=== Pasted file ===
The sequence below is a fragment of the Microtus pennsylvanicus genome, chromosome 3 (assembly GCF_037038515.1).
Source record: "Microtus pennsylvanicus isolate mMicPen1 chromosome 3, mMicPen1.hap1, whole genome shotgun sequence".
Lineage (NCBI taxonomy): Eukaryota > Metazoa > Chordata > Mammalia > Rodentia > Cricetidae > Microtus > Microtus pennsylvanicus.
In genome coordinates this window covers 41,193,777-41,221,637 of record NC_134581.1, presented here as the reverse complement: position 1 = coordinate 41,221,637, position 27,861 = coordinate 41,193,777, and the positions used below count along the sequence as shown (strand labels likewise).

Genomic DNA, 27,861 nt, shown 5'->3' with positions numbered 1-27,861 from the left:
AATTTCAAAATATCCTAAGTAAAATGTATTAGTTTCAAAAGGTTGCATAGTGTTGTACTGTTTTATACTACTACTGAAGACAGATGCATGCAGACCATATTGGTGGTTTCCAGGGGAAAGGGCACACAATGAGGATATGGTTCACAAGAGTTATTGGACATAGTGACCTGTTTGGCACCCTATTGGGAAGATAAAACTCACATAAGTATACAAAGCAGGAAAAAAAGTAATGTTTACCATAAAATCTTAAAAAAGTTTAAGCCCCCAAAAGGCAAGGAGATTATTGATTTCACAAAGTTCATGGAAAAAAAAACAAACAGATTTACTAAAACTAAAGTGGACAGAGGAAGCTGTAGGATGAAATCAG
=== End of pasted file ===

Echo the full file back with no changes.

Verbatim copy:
The sequence below is a fragment of the Microtus pennsylvanicus genome, chromosome 3 (assembly GCF_037038515.1).
Source record: "Microtus pennsylvanicus isolate mMicPen1 chromosome 3, mMicPen1.hap1, whole genome shotgun sequence".
Lineage (NCBI taxonomy): Eukaryota > Metazoa > Chordata > Mammalia > Rodentia > Cricetidae > Microtus > Microtus pennsylvanicus.
In genome coordinates this window covers 41,193,777-41,221,637 of record NC_134581.1, presented here as the reverse complement: position 1 = coordinate 41,221,637, position 27,861 = coordinate 41,193,777, and the positions used below count along the sequence as shown (strand labels likewise).

Genomic DNA, 27,861 nt, shown 5'->3' with positions numbered 1-27,861 from the left:
AATTTCAAAATATCCTAAGTAAAATGTATTAGTTTCAAAAGGTTGCATAGTGTTGTACTGTTTTATACTACTACTGAAGACAGATGCATGCAGACCATATTGGTGGTTTCCAGGGGAAAGGGCACACAATGAGGATATGGTTCACAAGAGTTATTGGACATAGTGACCTGTTTGGCACCCTATTGGGAAGATAAAACTCACATAAGTATACAAAGCAGGAAAAAAAGTAATGTTTACCATAAAATCTTAAAAAAGTTTAAGCCCCCAAAAGGCAAGGAGATTATTGATTTCACAAAGTTCATGGAAAAAAAAACAAACAGATTTACTAAAACTAAAGTGGACAGAGGAAGCTGTAGGATGAAATCAG